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Most employees plan to stay put, reveals Deloitte global survey

Siân Harrington , 27 Sep 2012

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Four out of five employees plan to stay with their organisation over the coming year, a reversal of the situation in 2011 when two-thirds said they were planning to leave, according to a global survey published today by professional services firm, Deloitte.

Deloitte’s Talent 2020 report shows that, despite this, nearly one-third of employees are not satisfied with their jobs.

In the past 12 months, nearly one in 10 employees have changed jobs (9%), 22% were promoted and 15% have taken new positions with their employer.

Lack of career progress is the top reason why people seek new employment, with 27% citing this. Fresh opportunities in the market and dissatisfaction with manager are both cited by 22% of respondents seeking a move, while lack of challenge in the job and lack of compensation are behind 21% of people seeking a new job.

The top five retention incentives are primarily financial, with additional bonuses or financial incentives cited by 44%, promotion and job advancement by 42% and additional compensation by 41%. Just over a quarter (26%) say flexible working is a retention tool for them, while a quarter cite support and recognition from managers.

Dimple Agarwal, lead partner for organisation design and talent at Deloitte UK, said: “Instead of addressing broad concerns over high turnover rates, employers now face a more targeted challenge. Companies must adjust their talent management initiatives to focus on retaining employees with the critical skills required to advance their business, as they pose the biggest flight risk.”

Other findings include the fact that Generation X employees (those born in the 1960s-1980s) are the most active in the talent market and 'Millennials' (those aged 31 and younger) are advancing up the career ladder the quickest. The financial services industry runs the highest risk of losing talent, with 25% of employees expressing turnover intentions over the next 12 months. Closely behind are technology, media and telecommunications (23%) and life sciences and healthcare (23%).

Workers in the energy and resources industry express the most satisfaction with their jobs, with 78% agreeing that “overall, I am satisfied at work”. Employees in Europe, the Middle East and Africa are less satisfied with their jobs, compared to those in Asia Pacific and the Americas.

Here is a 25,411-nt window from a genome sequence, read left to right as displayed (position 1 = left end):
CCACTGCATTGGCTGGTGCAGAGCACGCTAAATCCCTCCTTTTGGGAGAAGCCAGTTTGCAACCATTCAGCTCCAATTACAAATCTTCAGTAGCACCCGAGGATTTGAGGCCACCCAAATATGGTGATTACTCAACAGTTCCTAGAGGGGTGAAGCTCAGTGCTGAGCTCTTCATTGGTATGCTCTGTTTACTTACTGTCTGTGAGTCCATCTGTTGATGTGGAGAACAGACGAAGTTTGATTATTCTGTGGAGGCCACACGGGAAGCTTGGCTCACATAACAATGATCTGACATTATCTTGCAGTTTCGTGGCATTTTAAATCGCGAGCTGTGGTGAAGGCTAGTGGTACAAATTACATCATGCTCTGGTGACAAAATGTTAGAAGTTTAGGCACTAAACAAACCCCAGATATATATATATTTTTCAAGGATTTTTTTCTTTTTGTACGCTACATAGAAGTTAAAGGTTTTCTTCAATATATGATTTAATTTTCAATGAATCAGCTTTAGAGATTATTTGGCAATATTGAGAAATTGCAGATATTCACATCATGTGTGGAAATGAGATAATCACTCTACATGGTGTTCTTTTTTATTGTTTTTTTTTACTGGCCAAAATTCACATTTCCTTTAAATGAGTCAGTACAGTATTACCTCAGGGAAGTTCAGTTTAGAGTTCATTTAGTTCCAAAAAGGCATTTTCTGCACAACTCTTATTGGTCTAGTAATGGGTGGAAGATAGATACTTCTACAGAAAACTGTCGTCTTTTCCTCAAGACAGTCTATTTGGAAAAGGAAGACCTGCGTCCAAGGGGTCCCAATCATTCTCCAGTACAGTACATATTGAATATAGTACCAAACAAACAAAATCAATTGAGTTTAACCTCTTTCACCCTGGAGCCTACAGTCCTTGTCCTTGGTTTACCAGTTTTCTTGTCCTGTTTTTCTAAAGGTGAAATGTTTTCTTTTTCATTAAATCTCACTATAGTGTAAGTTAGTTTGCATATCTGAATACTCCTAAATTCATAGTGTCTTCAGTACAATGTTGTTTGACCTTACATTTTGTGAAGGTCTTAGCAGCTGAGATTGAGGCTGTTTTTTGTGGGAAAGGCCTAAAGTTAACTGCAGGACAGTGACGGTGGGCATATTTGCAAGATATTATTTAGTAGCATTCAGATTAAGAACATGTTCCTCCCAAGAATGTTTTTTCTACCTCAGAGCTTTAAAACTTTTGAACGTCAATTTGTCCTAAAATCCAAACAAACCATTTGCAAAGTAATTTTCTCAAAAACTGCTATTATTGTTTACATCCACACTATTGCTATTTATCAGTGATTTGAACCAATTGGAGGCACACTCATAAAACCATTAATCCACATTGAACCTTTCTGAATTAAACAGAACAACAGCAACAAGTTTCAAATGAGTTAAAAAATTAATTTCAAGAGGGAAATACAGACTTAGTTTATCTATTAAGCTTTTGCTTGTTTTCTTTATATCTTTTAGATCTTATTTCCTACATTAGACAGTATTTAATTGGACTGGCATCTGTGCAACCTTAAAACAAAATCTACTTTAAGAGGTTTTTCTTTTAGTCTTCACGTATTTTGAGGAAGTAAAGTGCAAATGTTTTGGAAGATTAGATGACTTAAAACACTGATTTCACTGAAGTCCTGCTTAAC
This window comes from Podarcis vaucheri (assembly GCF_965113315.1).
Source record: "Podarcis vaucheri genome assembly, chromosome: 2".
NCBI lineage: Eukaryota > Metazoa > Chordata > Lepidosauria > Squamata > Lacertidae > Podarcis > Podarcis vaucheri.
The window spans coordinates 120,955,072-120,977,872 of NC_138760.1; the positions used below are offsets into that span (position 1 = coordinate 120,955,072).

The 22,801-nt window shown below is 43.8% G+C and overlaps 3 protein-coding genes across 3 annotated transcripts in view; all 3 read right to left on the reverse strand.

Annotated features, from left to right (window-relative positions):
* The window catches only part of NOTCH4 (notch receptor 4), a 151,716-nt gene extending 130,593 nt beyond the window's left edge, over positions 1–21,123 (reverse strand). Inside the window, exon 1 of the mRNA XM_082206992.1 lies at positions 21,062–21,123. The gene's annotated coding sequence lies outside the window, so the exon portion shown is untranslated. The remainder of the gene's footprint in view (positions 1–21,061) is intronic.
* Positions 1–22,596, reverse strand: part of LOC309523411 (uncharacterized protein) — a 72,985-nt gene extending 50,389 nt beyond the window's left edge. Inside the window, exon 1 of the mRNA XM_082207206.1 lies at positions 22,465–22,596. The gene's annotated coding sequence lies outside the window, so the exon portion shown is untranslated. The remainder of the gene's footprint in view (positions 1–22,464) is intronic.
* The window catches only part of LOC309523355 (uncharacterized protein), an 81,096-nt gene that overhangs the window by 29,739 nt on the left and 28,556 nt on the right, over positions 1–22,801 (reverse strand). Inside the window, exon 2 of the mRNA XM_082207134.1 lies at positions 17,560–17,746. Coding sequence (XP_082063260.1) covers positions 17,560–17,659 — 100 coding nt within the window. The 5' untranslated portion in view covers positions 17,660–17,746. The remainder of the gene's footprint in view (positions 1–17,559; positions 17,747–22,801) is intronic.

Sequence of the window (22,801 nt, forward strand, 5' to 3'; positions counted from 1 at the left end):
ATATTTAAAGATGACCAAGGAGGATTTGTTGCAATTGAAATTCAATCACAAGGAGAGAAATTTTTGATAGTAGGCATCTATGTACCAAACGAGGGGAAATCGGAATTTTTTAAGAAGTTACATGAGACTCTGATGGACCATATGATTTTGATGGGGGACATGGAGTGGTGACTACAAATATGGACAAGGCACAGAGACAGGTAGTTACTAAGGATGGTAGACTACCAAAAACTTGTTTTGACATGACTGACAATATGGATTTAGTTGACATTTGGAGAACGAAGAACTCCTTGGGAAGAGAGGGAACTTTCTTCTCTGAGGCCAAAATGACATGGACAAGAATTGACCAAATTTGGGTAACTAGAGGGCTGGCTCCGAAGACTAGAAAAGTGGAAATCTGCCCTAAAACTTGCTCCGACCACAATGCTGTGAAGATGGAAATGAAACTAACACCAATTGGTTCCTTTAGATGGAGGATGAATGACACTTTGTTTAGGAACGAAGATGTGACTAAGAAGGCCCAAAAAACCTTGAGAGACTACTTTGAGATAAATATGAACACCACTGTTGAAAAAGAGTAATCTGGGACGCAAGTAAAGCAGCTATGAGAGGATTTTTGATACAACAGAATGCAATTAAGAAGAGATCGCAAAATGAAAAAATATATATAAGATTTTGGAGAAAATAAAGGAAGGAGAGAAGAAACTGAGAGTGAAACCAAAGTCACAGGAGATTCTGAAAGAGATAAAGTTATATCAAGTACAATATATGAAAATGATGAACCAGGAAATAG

On the back of the results, Deloitte has identified three emerging trends. First, that employees value meaningful work over other retention initiatives. The biggest group (42%) of respondents who have been seeking new employment believe their job does not make good use of their skills and abilities.

Second, employee segments at high risk of departure are employees with less than two years on the job and Millennial employees.

Finally, when it comes to retention, leadership matters. More than six in 10 employees (62%) who plan to stay with their current employers report high levels of trust in corporate leadership.

“Retaining key employees is not simply a human resources function,” said Argawal. “Instead, retention starts with the C-suite and extends through virtually every level of management, down to line managers and supervisors. Strong leadership is one of the most important factors in differentiating between an employee who is committed to their current job and one who is constantly searching for the next career opportunity.”

Talent 2020 was conducted in collaboration with Forbes Insights to explore the changing priorities and needs of employees at global and large national companies. This report features results from a survey that polled 560 employees at large businesses in the Americas, Asia Pacific, and Europe, the Middle East, and Africa across a range of major industries.

 

 

 

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